Ask Dr. Pawz: Choosing the right dog food

Dr. Katy Nelson. (Courtesy Rich Kessler Designs)

Katy Nelson, special to

WASHINGTON – Hi, everyone! Hope your new year has started off great! We’ve got a few questions to answer today via The Pet Show Facebook page. I hope you’ll send your questions to us at my new email

Dr. Pawz:

Great question, David, and definitely a bit complicated. The broken down answer is this: Pets need to be fed according to their lifestage, lifestyle and size. Foods out there that are labeled for “all life stages” should be avoided as there is no way that a 12-year-old arthritic Maltese has the same nutritional needs as a 10-week-old Great Dane puppy. Now consider the nutritional needs of an overweight 7-year-old Bassett Hound that lays on the couch all day as compared to those of a hyperactive 3-year- old Jack Russell Terrier that runs on a horse farm all day. You see my point, I hope.

I’m not going to go into specific brands, but my advice is this: At this time, your dogs will likely need to be on two separate types of food until the puppy is finished growing (for a Golden, that’s usually between 12 to 18 months). Your older guy should be on a high-quality large breed adult formula food, and your pup should be on a large-breed puppy formula.

My usual tip when trying to translate the bags and the advertising out there is to find one that the first ingredient is an all-natural meat ingredient, and that it is not supplemented with vegetable proteins (glutens). If the company has to substitute vegetable glutens into the food, then the meat-based protein is obviously not high enough quality to sustain your pup.

Do your research before you walk into the pet store, as there are so many brands and types of foods out there that it is easy to get overwhelmed. Discuss with your veterinarian any specific issues that your pups may have that may require supplementation. Sometimes additional glucosamine, chondroitin or fish oils may be recommended for your pet if there are any joint, skin or GI issues.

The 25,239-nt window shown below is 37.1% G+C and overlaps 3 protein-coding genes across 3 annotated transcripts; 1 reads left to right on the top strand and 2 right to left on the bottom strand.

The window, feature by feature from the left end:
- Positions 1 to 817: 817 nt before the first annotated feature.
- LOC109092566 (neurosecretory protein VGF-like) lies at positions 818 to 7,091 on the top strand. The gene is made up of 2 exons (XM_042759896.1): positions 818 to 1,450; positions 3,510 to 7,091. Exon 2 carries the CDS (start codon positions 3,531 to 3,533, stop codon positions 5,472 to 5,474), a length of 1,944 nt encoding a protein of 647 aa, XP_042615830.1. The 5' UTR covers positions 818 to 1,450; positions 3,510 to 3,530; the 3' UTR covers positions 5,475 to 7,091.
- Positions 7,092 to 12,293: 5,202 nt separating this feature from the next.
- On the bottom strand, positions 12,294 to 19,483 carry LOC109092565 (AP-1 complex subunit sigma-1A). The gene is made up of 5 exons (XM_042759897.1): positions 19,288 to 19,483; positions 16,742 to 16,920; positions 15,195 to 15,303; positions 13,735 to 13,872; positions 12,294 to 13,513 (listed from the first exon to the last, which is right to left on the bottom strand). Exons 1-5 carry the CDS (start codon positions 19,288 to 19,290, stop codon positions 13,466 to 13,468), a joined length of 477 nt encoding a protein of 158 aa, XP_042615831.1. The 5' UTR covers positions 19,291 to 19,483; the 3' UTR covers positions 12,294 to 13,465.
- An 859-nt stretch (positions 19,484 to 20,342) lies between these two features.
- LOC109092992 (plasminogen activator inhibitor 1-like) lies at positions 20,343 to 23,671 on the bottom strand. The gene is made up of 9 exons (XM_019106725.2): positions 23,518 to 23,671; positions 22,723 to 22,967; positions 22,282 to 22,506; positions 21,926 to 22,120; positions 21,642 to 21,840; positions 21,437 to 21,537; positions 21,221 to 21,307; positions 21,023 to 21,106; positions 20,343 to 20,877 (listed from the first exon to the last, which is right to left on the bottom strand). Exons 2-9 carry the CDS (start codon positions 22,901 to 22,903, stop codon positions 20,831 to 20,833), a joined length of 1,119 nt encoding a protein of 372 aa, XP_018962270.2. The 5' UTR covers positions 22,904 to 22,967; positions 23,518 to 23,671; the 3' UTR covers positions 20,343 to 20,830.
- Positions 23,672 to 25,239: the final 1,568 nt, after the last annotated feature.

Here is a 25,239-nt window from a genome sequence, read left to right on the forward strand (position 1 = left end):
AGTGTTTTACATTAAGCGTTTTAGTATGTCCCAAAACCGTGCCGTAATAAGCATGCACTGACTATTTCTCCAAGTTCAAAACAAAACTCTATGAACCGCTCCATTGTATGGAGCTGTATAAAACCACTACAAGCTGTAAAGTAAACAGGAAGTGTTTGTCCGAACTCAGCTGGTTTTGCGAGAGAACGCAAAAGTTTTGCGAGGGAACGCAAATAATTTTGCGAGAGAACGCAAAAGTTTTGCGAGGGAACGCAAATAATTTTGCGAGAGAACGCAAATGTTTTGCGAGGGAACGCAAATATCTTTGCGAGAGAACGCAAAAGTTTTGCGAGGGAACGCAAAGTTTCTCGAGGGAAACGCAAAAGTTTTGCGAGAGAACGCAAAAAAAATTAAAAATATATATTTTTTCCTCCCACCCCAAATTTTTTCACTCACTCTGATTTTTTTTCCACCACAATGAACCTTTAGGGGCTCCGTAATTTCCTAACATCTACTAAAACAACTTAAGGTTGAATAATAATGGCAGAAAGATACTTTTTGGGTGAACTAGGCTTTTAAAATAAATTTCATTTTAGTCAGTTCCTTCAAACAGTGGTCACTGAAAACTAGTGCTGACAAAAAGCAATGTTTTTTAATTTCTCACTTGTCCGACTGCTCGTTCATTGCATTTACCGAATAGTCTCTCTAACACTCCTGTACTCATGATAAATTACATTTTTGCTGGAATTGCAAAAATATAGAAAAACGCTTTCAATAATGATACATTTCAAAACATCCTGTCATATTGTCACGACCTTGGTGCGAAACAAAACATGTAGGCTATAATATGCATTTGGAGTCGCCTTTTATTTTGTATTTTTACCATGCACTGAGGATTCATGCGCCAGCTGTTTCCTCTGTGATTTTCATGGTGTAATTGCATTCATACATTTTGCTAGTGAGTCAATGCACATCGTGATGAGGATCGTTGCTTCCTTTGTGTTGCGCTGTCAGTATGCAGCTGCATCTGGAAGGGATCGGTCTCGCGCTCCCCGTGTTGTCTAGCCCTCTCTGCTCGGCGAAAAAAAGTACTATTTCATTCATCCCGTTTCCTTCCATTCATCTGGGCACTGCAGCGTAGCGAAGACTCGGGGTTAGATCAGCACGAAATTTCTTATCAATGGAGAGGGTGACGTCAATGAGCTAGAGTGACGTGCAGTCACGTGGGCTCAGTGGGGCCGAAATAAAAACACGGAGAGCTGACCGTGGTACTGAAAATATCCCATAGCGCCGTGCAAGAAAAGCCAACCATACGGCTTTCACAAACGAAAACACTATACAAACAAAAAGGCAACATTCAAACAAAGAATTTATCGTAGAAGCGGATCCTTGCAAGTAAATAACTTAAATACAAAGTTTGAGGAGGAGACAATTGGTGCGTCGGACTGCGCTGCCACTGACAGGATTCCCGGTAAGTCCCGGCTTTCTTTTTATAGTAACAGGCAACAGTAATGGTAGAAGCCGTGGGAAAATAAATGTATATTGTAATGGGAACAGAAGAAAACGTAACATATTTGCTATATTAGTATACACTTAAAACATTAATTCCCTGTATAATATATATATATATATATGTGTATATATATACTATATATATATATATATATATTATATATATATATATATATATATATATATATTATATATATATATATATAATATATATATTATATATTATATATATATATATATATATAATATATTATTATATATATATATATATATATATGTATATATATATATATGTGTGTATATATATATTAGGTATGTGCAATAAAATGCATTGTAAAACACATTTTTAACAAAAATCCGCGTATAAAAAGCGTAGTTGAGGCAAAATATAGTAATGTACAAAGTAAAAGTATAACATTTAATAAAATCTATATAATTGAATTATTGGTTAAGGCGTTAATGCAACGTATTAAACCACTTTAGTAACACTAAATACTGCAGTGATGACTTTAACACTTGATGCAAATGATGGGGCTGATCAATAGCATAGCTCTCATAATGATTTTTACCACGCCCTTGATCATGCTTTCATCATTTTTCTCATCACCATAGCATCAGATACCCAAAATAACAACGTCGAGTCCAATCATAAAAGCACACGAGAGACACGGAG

Finally, don’t assume just because it’s expensive that it’s the best on the shelf. I’m not saying to go for the cheapest, but the quality of a pet food depends on many factors, not just the price. If your pet is on a food that is working for him, you’ll see normal stools, a healthy coat, a healthy weight and a happy dog. If you’ve got these four “outward” signs, then your dog is likely on a food that is doing him well.

This question comes from Jeannie Sturgess via Facebook:

“My cat has a cyst or something above his right eye. He is 13 years old. We are going to make an appointment for him at the vet to check his eye, but I’m just wondering if the cyst (can) be cancerous since it doesn’t seem to bother him?”

Dr. Pawz:

Jeannie, you’re doing the right thing by making the appointment for your kitty at the veterinarian. At 13 years old, any new lumps or bumps should be checked out.

Your veterinarian will likely want to take a sample of the material within the cyst. If it’s a simple cyst, just draining it could be curative. If it’s a fluid-filled mass, then taking a sample of that and sending it to the lab for analysis will likely be able to rule out whether it is cancerous or not.

Hopefully, this is nothing more than a cyst as you say, but having your veterinarian do a full exam and an analysis of the fluid/cells within the lump is the only way to determine what you’re dealing with and how to treat it.

Have a question for Dr. Pawz? Email her at @WTOPLiving on Twitter.

(Copyright 2013 by WTOP. All Rights Reserved.)

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